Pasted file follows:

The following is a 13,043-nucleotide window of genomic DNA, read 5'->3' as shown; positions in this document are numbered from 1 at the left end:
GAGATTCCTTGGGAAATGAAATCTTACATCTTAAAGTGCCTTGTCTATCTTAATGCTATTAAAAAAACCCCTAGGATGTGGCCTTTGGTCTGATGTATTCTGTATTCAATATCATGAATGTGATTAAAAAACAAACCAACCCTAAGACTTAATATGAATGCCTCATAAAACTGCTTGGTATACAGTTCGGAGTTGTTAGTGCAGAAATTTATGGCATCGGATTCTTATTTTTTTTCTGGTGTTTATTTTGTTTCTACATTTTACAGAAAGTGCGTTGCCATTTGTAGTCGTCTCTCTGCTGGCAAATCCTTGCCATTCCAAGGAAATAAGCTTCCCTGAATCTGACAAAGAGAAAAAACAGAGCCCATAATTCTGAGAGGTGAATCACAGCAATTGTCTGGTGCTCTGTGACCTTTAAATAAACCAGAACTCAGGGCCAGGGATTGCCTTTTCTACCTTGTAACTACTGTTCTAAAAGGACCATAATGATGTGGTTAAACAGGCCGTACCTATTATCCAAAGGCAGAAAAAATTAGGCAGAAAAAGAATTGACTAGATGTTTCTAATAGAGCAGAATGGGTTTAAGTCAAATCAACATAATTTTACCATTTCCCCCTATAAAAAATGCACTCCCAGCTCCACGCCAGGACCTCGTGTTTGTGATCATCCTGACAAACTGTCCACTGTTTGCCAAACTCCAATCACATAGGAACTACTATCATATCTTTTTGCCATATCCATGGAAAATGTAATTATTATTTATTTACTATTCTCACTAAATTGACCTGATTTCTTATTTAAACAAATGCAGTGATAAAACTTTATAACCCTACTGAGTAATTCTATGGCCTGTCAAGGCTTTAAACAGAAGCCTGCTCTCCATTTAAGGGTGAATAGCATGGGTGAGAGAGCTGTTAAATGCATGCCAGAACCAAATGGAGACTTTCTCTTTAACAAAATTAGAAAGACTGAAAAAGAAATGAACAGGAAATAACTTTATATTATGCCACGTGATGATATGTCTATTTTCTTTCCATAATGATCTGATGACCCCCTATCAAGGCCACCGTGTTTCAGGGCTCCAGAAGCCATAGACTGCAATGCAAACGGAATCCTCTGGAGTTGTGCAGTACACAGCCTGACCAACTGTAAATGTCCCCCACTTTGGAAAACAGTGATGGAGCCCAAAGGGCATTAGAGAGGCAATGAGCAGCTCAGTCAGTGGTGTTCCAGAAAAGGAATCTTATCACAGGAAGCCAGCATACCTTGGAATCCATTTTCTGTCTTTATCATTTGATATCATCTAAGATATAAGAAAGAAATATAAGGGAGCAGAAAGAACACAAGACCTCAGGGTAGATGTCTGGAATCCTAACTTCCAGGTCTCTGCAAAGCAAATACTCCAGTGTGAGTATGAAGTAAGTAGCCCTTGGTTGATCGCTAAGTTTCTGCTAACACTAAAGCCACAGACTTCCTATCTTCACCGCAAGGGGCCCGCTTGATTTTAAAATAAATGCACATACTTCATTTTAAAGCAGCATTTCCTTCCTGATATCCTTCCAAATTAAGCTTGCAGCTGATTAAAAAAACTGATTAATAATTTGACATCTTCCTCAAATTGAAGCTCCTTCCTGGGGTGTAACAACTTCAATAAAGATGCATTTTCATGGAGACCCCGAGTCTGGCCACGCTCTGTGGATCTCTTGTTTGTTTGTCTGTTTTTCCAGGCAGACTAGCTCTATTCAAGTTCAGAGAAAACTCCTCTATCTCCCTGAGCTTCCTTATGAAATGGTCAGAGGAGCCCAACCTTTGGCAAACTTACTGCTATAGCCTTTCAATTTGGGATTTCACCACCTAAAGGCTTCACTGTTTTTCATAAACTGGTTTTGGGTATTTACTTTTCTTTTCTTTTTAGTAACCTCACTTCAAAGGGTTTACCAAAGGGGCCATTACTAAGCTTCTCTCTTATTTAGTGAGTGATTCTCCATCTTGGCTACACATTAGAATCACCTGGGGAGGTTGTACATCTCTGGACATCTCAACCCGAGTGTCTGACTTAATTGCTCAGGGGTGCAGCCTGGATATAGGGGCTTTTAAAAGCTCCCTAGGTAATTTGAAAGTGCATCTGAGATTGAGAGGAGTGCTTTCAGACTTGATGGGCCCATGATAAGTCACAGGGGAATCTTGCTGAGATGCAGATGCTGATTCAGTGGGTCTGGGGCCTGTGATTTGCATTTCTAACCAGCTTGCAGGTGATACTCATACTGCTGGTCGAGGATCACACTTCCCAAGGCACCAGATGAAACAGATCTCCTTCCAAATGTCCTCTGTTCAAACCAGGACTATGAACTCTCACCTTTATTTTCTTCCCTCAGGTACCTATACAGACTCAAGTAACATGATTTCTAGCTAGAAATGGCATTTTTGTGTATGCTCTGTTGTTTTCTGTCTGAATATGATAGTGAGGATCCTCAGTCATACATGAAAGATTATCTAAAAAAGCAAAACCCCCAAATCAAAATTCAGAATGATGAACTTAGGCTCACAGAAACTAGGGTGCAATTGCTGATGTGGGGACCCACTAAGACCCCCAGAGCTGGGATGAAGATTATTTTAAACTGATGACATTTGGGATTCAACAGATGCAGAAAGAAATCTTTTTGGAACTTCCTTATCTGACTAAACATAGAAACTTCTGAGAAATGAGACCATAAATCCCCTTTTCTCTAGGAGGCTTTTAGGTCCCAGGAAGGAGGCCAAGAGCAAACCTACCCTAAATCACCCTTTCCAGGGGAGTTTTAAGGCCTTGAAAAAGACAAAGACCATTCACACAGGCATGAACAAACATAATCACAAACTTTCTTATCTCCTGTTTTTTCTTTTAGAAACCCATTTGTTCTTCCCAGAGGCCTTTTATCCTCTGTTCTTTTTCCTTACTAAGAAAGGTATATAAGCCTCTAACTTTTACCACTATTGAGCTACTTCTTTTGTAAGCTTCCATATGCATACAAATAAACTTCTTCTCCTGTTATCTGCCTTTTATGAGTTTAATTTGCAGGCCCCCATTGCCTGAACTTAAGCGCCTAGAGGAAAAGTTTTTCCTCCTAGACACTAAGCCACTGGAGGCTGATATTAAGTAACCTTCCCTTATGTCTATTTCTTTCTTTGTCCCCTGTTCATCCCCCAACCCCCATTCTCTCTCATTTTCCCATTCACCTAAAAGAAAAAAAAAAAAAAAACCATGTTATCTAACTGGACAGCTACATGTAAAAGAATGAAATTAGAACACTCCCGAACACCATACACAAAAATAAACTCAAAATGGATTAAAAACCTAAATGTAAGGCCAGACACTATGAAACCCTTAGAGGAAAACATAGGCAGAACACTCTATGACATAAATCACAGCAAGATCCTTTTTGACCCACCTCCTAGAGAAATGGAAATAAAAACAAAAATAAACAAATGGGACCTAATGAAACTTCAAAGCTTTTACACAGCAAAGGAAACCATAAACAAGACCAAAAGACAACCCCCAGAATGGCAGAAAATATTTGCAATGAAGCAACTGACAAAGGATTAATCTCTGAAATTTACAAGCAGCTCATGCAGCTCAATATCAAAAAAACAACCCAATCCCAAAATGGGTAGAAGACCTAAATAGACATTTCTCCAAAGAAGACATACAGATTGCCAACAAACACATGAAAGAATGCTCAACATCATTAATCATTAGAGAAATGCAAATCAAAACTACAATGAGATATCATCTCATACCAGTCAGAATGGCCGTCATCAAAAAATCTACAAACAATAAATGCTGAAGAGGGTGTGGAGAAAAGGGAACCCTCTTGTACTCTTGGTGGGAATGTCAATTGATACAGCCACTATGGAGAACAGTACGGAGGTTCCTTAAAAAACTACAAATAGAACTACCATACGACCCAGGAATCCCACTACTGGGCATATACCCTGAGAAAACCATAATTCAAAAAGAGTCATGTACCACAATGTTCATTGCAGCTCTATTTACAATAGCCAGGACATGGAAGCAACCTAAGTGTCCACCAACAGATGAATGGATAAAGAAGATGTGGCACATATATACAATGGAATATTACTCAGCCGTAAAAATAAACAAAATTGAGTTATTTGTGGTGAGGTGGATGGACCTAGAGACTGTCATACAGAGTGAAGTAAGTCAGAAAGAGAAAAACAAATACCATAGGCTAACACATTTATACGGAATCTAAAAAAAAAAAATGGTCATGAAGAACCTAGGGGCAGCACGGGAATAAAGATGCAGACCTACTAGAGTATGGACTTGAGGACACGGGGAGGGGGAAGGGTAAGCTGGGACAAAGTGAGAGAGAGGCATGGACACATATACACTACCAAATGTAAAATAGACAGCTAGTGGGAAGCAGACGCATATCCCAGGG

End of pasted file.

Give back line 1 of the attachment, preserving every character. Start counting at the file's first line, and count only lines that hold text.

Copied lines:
The following is a 13,043-nucleotide window of genomic DNA, read 5'->3' as shown; positions in this document are numbered from 1 at the left end: